Often confused with "unschooling", but it's not the same thing. De-schooling is a necessary process to learn how to live and learn together as a family, apart from the institutional mindset. Sometimes it's needed more for us parents than the children! This website provides very thorough information on this important step in starting to homeschool!
The Homeschool Resource Roadmap provides current and prospective homeschooling parents with information about more than 3,700 homeschool-oriented resources in over 300 different content areas. You can search by curriculum name to see the resource's alignment status with Common Core.
To access free information about each resource, please check out the Common Core Project.
One page frequently accessed from this site is the list of nationally-normed standardized tests. (There is no "approved" list in Ohio - any nationally normed standardized test can be used if you choose to use the test option for your annual assessment.) To access the list of tests, click on this link and scroll to the Standardized Tests section.
- This "Rest Stop" section of the Homeschool Resource Roadmap website noted above is so robust that it needs its own listing.
OHP member Nicole Ott has authored two very helpful guest posts on our blog: Choosing Homeschool Curriculum and Mistakes in Choosing Homeschool Curriculum. She suggests starting with the Mistakes post first.
Cathy Duffy's Top Picks website is another good resource for beginning your curriculum search.
Annie and Everything's website has a wonderful article that will set your mind at ease about homeschooling high school. Spoiler alert: WE make all the requirements - the state has nothing to do with it!
Lee Binz, The HomeScholar, is a wealth of information for everything high school, transcripts, and college acceptance!
Nothing is done with the state or school district under compulsory age (in Ohio that is age 6) and it's best to keep learning experiential and hands-on. This is is best done just in the context of regular family life, but sometimes preschooler families still want a little help and direction in getting some ideas for their little ones. This article is one of the best we've seen about homeschooling preschool.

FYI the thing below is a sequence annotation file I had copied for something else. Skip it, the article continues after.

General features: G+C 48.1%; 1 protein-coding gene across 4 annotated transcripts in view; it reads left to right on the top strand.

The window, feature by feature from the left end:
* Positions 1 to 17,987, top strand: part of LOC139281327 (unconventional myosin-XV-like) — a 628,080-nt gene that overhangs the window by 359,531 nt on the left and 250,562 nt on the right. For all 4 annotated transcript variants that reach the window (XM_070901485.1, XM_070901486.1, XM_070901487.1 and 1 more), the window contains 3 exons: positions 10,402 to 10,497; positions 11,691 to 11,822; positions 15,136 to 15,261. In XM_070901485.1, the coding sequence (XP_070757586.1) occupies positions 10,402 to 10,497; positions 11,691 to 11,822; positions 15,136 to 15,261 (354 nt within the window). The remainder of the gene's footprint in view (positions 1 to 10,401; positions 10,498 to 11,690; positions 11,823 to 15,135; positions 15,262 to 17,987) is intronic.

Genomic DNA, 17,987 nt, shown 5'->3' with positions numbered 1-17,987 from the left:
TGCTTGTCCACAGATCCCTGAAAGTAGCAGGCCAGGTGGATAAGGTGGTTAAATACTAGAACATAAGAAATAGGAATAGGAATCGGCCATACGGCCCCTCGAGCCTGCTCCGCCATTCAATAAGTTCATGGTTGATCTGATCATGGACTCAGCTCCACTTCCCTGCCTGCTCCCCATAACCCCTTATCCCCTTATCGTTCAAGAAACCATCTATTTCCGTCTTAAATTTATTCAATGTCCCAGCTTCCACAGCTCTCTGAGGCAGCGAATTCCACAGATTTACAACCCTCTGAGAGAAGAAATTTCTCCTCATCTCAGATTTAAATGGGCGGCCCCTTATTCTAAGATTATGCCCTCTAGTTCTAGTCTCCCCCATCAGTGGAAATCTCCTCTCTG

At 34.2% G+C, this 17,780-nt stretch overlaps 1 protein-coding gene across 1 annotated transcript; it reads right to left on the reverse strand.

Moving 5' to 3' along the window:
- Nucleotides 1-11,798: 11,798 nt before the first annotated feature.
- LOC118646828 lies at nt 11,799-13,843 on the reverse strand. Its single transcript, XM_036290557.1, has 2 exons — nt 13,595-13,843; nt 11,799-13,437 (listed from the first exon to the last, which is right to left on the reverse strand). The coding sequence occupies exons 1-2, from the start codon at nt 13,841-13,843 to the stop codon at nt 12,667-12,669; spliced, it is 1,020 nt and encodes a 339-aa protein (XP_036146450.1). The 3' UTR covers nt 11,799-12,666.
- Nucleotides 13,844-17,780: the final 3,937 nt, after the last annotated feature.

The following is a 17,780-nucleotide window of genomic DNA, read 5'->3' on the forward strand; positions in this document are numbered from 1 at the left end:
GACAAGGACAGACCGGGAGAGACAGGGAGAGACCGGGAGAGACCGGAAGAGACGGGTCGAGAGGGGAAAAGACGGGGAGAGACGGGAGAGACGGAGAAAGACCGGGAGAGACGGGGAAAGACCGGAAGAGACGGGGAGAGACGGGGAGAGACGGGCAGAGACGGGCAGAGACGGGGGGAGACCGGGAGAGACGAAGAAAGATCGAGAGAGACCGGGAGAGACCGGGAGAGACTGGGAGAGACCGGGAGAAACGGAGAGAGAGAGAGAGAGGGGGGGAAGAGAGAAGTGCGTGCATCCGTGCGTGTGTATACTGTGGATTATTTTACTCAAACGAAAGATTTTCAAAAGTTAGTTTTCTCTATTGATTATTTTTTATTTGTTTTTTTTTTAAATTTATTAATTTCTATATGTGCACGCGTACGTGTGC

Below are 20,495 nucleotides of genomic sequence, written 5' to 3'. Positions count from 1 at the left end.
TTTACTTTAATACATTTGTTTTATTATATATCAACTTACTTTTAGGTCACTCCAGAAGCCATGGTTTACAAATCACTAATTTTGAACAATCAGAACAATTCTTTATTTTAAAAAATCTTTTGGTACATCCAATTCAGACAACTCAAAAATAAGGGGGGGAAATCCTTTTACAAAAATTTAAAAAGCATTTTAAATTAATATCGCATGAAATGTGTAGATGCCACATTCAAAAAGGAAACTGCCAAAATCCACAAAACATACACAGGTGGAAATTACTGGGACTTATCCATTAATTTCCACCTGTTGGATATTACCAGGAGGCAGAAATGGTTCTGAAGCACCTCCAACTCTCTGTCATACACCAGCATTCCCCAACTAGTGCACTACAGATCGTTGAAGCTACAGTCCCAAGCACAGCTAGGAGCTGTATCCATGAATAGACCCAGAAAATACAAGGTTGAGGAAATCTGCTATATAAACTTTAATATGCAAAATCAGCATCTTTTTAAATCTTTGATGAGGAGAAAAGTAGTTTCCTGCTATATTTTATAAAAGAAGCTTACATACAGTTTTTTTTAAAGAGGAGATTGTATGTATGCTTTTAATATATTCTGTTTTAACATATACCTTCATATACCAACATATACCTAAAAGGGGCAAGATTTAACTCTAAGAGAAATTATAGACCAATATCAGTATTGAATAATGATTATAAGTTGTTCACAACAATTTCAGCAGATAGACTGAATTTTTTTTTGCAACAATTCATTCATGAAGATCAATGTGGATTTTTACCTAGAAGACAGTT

Eclectic Homeschooler “Quiz” – What kind of homeschooler are you?
It's one of the most common questions, but it's also a non-issue. Unless children grow up to live and work only among peers born around the same year, the socialization gained in home education is more like the real world. Home educated children have the time to be out in society instead of spending 13 years within walls and behind desks; they are rubbing shoulders, working, and learning from the elderly, infants, and everyone in between. That is the real world. That's socialization.
Here are just a few helpful resources on "The Socialization Question":
Social activity is not the same thing as socialization, as described above, but if you are looking for groups and activities to join, the possibilities are endless for children who don't have their days taken up by a school building 5 days a week. We maintain a list of groups, arranged by area of the state, on the Member Resources page of this site.
We recommend that homeschooling families join HSLDA. Even if you never experience legal trouble yourself, your HSLDA membership will help enable other homeschooling families to get the legal help they need and will help defend our right to homeschool. Membership in HSLDA also gives you personal access to the legal staff; HSLDA's experienced high school, struggling learners, and early years consultants; selling privileges at the HSLDA Curriculum Market; and discounts through HSLDA's PerX program. (For more information about HSLDA's many benefits, see www.hslda.org.)
OHP group members SAVE $15 off the HSLDA membership price when you enter our Discount Group code on the HSLDA membership form! If you are a member of our group, Contact Us for the discount group code!
(Some religious based, some secular. Amazon links -nonaffiliated- unless noted.)
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Please note, we are fellow homeschooling parents, not legal counsel. Information shared should not be taken as legal advice. We highly recommend being well-versed with the applicable administrative code and your rights to home educate. The regulation codes pertaining to Ohio homeschooling are linked on this page.